Author(s): Muindi JR, Young CW, Warrell RP Jr
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Abstract The clinical pharmacology of all-trans retinoic acid (RA) has distinct differences from that of its widely studied stereoisomer 13-cis retinoic acid (cRA). RA is much more rapidly cleared from plasma following oral administration; their respective half-lives are < 1 h and 13 h. There is extensive accumulation of the 4-oxo-cRA in plasma following repeated doses of cRA, while 4-oxo-RA is only a minor metabolite in plasma following RA administration. The extent of isomerization in vivo differs for the two retinoids. In contrast to cRA, where up to a 1:3 ratio of RA to cRA is observed in patient plasma following drug administration, cRA concentrations in excess of 10 ng/ml are rarely observed in plasma of patients receiving exogenous RA. RA administration produces autoinduction of its own oxidative catabolism; this effect does not occur with cRA. These pharmacokinetic differences have been observed in leukemia and solid tumor patients. Detailed analysis of the results of the population studied suggest that both constitutive and RA-induced hypercatabolism of RA occurs. Both of these hypercatabolic states can be modulated by concurrent administration of ketoconazole, an inhibitor of cytochrome P-450 and lipoxygenase-mediated oxidations.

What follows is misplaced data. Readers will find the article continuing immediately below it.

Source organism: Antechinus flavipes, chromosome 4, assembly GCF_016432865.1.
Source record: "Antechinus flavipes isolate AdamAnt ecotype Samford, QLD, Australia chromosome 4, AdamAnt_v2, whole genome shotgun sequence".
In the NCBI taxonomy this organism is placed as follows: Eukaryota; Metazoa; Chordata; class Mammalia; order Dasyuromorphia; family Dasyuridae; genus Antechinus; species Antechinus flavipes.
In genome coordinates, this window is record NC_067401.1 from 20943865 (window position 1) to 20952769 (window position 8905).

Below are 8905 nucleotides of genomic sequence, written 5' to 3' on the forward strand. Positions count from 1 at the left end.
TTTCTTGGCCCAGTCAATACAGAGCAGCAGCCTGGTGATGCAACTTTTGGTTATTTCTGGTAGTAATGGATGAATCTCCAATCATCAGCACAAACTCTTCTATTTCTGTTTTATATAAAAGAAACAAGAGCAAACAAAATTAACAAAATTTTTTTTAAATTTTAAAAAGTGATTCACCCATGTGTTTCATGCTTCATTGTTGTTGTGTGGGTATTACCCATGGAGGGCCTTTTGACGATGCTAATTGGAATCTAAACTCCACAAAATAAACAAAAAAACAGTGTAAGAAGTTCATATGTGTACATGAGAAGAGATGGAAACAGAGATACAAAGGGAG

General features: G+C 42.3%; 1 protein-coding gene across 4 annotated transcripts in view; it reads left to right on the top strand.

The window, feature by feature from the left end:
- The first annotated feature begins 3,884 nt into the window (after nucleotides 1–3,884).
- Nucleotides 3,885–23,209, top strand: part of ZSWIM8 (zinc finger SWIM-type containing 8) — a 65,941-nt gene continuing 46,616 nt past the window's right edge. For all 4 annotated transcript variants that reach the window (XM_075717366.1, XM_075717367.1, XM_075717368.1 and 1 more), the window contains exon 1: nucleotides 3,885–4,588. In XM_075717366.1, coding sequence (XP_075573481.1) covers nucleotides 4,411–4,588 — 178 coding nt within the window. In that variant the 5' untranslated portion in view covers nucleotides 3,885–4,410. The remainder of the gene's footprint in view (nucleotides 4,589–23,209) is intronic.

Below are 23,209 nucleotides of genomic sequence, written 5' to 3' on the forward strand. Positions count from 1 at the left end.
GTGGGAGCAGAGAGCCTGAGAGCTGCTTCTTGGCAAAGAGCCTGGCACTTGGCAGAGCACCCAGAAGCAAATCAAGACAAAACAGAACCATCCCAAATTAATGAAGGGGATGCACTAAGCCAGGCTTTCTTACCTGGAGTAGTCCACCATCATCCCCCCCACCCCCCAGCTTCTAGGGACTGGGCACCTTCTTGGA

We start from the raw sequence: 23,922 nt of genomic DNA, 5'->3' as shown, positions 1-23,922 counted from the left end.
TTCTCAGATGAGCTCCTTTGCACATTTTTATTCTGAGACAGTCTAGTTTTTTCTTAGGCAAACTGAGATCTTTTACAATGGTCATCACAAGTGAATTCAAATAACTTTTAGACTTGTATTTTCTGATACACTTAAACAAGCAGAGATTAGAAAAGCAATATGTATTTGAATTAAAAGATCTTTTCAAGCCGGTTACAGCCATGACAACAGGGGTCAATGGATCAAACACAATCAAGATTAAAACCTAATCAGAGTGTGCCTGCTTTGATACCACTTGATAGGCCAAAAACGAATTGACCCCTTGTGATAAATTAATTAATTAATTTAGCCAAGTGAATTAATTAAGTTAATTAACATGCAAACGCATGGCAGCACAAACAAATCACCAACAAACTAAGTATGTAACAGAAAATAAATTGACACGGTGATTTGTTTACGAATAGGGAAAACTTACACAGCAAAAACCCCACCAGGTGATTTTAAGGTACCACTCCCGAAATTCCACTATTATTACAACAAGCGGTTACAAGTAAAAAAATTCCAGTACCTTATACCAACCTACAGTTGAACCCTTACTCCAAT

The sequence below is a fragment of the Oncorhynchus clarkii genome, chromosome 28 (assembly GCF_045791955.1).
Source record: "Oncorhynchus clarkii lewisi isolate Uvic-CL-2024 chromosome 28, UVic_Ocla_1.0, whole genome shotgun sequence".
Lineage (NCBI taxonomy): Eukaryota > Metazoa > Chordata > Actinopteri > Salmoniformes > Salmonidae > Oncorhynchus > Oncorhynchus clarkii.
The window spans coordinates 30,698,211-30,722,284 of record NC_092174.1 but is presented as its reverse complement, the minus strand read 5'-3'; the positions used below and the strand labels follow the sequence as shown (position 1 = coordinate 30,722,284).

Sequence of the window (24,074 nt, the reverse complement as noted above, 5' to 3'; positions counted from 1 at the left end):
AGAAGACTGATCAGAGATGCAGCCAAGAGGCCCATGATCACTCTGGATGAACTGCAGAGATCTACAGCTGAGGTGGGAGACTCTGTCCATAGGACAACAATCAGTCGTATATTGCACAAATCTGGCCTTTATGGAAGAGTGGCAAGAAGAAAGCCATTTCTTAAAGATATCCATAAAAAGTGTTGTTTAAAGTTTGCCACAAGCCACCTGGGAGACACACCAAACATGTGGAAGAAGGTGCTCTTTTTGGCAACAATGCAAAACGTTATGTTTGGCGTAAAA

This article was published in Leukemia
and referenced in Vitamins & Minerals